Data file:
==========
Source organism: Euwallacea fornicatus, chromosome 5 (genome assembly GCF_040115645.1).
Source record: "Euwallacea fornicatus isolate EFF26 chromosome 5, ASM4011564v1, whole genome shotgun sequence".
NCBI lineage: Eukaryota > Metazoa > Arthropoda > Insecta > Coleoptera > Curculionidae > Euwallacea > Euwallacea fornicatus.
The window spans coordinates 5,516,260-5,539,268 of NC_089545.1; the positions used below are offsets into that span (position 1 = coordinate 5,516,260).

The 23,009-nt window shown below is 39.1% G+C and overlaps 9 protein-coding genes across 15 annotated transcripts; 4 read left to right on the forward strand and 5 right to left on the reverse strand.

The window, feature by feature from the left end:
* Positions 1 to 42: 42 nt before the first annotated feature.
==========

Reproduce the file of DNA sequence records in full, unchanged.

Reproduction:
Source organism: Euwallacea fornicatus, chromosome 5 (genome assembly GCF_040115645.1).
Source record: "Euwallacea fornicatus isolate EFF26 chromosome 5, ASM4011564v1, whole genome shotgun sequence".
NCBI lineage: Eukaryota > Metazoa > Arthropoda > Insecta > Coleoptera > Curculionidae > Euwallacea > Euwallacea fornicatus.
The window spans coordinates 5,516,260-5,539,268 of NC_089545.1; the positions used below are offsets into that span (position 1 = coordinate 5,516,260).

The 23,009-nt window shown below is 39.1% G+C and overlaps 9 protein-coding genes across 15 annotated transcripts; 4 read left to right on the forward strand and 5 right to left on the reverse strand.

The window, feature by feature from the left end:
* Positions 1 to 42: 42 nt before the first annotated feature.